Lines and shapes play an important role in this work because they work together to establish balance. This is achieved through the use of both geometric and organic shapes, with the organic representing the figure of the woman and the geometric establishing the background and its division of color. The lines in the work are both dominant outlines on her shoulders, hair, and left neckline, and blurred lines like the details on her garments and the contour of her right cheek and chin.

Painting technique can be described as the use of several layers of oil paint on canvas with visible brush strokes and some texture.

A personal interpretation of the piece reveals a paramount example of Matisse’s ability to use color as an emotional appeal. He is able to convey a love of his wife through the carefully chosen combination of colors, as well as the different aspects of his

wife’s personality. The yellow on her face seems to portray a harder, unemotional (and perhaps sickly) personal trait when contrasted with the warmer orange and pink, which emit a loving warmth, opposite the dividing green line. The line itself seems to serve as a neutral point at which the two personalities are divided. At the same time, the hotter colors that are placed on the yellow side of the face seem to express lively, passionate moods that she experienced from time to time. Here, the contrast may indicate that her nature was one of varying degrees of expressiveness, ranging from love and energy to collected, dispassionate coldness.

The use of colors in the piece also reflects the Fauve movements in general, which centers around color and its expression function. In fact, Matisse is one of the leading artists in the movement and is largely responsible for its overall impact art and the avant-garde exhibitions and schools of thought. Additionally, the Fauves as a whole believed in the free and lyrical use of color and the right to falsify it instead or mirroring nature exactly, as did Matisse. The Fauves also uses color to create flattened out spaces and figures, such as Madame Matisse in her portrait. The works they created were often observation based, such as portraiture and nature as a subject. All of these elements contributed to Matisse’s ideas about art, in which he took and developed them to another level and so affected the view of art for generations to come.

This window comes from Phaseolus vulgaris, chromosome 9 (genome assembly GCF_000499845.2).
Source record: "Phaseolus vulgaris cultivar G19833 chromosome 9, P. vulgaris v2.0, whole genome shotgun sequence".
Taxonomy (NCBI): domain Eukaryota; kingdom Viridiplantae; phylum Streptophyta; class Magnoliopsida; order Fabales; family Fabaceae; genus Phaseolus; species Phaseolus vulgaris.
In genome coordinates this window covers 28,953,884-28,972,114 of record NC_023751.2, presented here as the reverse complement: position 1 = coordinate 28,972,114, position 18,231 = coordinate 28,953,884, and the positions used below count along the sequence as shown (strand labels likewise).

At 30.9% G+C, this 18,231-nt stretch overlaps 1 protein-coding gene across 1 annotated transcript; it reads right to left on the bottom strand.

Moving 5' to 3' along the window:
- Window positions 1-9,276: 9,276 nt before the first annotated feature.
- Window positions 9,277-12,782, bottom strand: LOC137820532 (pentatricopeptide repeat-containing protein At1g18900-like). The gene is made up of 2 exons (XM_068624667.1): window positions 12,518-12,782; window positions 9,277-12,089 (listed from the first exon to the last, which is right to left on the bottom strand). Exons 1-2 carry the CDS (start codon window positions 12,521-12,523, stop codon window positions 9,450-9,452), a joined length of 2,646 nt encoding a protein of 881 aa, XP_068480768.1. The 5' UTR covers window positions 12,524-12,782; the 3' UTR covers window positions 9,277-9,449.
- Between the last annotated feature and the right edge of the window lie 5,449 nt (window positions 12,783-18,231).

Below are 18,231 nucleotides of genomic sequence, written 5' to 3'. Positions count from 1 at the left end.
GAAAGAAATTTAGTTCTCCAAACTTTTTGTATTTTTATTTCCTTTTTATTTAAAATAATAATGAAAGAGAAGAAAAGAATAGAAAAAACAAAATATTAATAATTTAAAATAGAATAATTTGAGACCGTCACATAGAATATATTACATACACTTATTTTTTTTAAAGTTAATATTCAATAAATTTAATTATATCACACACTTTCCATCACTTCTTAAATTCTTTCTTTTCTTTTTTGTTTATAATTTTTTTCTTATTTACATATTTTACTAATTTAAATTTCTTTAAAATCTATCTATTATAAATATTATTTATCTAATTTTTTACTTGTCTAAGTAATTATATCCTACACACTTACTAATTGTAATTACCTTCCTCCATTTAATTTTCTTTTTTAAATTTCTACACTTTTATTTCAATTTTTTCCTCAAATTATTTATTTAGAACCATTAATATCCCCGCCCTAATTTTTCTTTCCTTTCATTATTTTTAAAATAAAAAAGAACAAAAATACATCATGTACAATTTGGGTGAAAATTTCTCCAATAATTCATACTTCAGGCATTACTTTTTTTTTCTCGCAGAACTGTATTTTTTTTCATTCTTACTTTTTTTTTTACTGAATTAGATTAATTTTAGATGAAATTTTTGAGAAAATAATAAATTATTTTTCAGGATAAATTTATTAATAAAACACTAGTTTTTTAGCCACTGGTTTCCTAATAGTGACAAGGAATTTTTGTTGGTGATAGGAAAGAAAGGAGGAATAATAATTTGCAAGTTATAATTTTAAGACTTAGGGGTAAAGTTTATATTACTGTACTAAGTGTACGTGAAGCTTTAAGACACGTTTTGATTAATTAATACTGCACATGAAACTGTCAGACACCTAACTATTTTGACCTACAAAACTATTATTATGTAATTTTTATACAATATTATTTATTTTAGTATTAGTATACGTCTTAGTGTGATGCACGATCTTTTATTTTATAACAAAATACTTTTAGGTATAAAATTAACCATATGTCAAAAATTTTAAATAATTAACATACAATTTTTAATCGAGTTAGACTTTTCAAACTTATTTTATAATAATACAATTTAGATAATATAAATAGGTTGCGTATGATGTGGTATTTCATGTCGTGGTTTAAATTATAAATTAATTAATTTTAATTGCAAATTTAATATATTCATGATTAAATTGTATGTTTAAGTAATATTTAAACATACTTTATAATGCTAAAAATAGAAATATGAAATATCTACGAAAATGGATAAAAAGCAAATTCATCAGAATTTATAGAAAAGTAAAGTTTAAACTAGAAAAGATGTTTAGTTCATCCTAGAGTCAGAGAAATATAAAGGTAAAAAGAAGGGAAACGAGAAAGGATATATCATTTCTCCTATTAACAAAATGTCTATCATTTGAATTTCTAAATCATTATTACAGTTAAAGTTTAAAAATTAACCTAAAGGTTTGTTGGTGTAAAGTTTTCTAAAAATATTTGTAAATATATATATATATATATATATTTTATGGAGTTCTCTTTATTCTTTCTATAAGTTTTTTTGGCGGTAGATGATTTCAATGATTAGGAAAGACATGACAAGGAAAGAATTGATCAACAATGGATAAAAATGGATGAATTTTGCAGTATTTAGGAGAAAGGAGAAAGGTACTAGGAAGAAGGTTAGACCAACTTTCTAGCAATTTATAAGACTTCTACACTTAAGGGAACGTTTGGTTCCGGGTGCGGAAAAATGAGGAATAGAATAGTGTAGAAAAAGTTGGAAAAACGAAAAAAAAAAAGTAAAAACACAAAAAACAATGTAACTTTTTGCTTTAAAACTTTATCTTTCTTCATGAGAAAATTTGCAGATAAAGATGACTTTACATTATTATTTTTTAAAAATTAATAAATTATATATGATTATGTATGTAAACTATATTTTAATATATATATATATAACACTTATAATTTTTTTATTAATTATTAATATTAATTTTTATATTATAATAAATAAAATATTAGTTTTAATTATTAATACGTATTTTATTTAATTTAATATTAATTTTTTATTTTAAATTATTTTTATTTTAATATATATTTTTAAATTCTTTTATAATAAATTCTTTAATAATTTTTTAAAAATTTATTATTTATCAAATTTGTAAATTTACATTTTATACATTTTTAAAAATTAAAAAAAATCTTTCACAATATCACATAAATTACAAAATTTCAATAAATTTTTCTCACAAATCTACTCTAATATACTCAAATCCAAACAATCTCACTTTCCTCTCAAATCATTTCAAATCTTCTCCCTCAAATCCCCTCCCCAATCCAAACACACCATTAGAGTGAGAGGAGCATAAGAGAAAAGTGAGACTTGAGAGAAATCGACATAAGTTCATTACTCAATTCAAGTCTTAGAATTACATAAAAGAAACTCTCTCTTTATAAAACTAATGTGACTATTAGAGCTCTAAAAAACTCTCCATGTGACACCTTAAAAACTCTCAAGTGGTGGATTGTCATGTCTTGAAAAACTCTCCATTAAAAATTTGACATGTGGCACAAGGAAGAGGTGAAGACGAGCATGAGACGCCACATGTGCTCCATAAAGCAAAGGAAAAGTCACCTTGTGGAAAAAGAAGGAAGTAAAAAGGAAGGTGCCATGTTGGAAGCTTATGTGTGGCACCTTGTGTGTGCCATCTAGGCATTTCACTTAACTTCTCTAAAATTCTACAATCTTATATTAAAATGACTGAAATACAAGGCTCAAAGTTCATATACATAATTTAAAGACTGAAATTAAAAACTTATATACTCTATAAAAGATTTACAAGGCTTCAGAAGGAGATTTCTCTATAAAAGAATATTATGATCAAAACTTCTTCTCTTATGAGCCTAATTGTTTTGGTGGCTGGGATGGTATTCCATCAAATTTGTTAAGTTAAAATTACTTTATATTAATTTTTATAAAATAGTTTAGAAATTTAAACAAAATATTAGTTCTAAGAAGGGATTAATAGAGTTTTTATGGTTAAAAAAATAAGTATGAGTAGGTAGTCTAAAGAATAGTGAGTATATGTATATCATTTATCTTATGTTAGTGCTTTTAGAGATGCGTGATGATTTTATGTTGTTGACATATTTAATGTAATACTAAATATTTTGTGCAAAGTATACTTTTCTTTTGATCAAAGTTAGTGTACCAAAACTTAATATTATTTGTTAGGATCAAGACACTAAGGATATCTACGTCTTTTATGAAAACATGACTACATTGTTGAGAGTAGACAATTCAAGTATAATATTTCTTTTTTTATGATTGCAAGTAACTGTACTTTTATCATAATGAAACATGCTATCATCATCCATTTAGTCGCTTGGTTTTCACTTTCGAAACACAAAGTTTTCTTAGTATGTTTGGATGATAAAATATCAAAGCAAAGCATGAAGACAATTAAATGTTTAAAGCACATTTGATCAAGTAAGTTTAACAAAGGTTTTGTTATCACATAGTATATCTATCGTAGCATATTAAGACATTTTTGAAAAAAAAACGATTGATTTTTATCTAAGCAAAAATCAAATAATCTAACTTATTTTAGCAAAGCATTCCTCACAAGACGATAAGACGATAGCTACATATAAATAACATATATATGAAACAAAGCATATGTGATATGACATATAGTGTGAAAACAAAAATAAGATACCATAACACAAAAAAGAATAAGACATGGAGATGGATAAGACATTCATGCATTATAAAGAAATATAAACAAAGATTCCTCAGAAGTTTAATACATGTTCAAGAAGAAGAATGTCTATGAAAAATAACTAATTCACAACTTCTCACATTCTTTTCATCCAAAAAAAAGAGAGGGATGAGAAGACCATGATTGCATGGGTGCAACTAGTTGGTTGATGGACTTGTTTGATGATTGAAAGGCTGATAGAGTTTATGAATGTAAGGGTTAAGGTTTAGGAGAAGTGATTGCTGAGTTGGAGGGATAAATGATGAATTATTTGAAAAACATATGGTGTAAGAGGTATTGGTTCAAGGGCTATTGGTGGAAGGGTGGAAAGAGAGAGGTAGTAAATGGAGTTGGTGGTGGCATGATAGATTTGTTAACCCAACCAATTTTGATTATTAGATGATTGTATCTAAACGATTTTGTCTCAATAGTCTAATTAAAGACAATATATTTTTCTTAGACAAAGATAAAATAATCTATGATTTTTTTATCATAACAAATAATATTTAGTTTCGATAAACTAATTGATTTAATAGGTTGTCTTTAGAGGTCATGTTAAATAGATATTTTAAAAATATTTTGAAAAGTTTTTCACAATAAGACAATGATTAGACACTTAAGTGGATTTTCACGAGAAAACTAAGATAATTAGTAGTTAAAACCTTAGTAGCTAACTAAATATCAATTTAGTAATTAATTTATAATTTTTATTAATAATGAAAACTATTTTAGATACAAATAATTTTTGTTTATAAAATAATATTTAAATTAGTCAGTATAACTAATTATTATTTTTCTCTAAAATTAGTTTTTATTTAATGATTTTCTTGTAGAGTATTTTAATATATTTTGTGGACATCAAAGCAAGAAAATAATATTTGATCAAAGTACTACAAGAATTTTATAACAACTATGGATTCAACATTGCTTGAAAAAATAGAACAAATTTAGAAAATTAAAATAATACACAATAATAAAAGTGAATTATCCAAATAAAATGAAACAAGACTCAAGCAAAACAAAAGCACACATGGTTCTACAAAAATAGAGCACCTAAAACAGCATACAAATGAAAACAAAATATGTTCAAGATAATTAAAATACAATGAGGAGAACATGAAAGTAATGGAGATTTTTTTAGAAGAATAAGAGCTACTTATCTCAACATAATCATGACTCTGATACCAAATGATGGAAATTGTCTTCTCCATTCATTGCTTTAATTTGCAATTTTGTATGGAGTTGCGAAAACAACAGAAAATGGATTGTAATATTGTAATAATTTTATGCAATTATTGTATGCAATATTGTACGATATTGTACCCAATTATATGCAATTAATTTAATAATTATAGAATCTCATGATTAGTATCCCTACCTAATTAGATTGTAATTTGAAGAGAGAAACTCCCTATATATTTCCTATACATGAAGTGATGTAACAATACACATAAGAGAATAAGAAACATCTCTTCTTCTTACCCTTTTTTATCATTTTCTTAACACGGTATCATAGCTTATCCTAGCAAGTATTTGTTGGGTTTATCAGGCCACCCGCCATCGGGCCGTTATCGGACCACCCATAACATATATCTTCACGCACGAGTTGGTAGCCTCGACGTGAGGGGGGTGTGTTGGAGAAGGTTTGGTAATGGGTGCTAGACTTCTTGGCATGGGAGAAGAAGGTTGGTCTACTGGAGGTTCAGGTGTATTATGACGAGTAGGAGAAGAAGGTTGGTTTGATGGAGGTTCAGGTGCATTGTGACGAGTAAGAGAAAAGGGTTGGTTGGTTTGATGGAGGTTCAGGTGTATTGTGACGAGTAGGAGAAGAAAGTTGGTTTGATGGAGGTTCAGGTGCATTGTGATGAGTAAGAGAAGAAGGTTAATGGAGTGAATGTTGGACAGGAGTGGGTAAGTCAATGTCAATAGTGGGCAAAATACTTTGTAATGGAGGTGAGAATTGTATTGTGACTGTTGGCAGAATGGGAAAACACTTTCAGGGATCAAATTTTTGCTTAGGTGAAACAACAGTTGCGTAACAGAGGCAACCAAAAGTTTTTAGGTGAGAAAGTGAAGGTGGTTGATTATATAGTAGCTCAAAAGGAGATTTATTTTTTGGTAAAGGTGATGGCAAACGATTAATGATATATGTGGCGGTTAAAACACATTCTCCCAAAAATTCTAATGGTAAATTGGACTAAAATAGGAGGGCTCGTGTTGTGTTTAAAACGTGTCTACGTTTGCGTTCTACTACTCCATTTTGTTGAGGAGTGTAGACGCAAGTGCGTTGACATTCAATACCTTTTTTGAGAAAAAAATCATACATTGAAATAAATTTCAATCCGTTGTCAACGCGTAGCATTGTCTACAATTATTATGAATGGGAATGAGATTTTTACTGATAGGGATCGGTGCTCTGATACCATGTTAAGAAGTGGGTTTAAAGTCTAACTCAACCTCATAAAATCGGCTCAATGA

In a social context, Matisse began his professional career as a lawyer and did not discover painting and art until he bought a set of watercolors at some point before 1892. After he did discover his love of art he began to study in Paris in 1892 and spent much time in the south of France, which vastly affected the style of his work.

In conclusion, the painting Madam Matisse: The Green Stripe is an embodiment of everything that Matisse himself and the Fauve movement stood for: the lyrical use of color to create “an art of balance, purity, and serenity.” He was able to use the initial ideas created in the Fauve movement and advance them beyond what any other artist in the period had done previously or after. In fact, one might say that Matisse was the artist who ensured the lasting impression of Fauvism on artistic expression and that it would not be what it is today without his influence.